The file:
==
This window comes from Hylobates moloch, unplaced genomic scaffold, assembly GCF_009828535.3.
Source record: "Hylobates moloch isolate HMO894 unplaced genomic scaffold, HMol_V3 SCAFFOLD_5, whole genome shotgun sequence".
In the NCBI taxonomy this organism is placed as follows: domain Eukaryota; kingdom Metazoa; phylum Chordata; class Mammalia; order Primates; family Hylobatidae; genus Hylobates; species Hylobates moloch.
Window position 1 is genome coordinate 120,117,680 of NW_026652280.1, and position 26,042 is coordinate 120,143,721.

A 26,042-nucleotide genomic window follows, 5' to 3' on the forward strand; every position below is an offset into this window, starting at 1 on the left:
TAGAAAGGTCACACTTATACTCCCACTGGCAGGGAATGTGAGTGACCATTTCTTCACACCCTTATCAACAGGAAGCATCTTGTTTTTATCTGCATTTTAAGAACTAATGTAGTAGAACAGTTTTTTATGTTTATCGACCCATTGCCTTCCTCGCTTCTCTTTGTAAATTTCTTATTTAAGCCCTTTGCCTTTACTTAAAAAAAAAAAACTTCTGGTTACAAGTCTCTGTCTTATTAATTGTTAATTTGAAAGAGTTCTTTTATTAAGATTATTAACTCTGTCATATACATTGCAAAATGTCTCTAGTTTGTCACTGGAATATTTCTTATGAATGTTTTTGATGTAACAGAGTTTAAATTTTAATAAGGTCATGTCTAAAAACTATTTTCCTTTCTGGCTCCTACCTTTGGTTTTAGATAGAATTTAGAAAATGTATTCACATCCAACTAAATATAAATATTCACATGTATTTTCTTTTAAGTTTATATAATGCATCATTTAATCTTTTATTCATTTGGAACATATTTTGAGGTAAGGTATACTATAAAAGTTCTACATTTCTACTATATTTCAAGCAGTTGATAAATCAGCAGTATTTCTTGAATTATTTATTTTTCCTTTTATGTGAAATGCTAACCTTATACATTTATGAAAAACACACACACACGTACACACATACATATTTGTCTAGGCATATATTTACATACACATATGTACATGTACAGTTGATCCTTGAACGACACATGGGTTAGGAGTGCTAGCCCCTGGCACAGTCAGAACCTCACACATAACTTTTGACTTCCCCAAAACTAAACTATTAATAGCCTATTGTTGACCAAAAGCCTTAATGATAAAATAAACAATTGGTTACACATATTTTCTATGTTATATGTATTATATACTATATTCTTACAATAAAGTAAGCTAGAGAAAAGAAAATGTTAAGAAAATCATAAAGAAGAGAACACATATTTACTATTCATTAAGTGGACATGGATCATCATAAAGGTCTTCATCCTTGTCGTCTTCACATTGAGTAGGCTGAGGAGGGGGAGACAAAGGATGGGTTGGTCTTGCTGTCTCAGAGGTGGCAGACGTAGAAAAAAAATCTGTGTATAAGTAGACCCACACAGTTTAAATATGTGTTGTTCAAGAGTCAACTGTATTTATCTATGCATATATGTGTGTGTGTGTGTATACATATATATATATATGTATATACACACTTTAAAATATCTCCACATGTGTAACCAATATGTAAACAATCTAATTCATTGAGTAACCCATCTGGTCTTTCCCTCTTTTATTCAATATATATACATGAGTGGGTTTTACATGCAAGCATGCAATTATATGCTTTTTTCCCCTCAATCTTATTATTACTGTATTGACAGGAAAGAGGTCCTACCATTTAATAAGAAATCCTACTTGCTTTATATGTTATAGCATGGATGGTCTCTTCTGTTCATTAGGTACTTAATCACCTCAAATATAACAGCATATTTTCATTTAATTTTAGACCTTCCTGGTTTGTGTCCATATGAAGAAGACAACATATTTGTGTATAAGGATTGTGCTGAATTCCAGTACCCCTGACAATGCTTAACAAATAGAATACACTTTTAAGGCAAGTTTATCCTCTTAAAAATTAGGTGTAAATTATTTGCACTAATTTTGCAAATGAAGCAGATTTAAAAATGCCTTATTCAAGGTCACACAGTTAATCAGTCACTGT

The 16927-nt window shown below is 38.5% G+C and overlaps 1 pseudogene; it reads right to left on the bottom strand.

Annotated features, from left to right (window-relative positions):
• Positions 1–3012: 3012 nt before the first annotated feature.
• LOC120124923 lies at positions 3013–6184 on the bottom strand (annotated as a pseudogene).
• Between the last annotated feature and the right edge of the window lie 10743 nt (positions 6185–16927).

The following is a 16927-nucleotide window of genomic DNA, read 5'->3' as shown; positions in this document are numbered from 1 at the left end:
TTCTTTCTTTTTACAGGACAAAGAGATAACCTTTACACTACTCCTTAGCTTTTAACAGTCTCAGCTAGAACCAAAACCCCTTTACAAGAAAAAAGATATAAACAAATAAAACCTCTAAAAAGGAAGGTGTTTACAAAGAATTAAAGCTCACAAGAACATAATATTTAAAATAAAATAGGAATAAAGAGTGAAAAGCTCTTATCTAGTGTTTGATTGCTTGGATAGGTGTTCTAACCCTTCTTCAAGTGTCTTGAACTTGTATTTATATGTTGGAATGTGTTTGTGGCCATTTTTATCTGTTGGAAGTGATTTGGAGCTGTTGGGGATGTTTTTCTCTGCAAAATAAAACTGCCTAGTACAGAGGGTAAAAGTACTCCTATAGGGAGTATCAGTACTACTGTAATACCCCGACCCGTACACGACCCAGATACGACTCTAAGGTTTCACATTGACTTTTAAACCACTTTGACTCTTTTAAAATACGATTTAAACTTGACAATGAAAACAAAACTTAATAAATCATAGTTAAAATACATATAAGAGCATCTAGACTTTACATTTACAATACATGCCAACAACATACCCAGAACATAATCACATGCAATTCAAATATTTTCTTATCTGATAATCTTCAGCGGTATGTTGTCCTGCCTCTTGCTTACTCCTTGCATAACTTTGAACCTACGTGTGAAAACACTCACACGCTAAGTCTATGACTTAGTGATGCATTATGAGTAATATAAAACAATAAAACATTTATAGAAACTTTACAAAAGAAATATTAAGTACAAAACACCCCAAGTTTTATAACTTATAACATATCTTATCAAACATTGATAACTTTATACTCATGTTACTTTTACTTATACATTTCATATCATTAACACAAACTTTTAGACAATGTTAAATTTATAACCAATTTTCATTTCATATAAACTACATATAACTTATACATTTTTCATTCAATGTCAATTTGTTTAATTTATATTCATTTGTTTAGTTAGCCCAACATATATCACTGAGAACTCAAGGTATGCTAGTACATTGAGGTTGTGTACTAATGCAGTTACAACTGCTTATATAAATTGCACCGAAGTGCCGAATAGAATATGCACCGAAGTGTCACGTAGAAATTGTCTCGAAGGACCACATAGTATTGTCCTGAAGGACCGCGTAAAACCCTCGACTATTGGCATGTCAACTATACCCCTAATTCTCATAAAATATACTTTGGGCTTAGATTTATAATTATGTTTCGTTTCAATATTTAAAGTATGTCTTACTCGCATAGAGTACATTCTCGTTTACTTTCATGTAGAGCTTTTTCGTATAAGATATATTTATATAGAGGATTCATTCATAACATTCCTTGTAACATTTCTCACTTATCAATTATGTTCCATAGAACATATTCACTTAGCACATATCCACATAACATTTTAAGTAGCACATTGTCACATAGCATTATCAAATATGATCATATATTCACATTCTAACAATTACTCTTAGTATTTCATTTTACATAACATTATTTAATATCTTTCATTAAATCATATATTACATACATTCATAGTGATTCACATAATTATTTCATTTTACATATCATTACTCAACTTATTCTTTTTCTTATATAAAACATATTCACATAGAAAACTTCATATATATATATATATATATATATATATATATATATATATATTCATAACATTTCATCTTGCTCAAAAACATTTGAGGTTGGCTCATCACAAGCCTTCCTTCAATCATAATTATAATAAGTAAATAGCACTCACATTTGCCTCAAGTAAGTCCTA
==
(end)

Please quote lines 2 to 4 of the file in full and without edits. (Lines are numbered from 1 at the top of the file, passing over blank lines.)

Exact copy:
Source record: "Hylobates moloch isolate HMO894 unplaced genomic scaffold, HMol_V3 SCAFFOLD_5, whole genome shotgun sequence".
In the NCBI taxonomy this organism is placed as follows: domain Eukaryota; kingdom Metazoa; phylum Chordata; class Mammalia; order Primates; family Hylobatidae; genus Hylobates; species Hylobates moloch.
Window position 1 is genome coordinate 120,117,680 of NW_026652280.1, and position 26,042 is coordinate 120,143,721.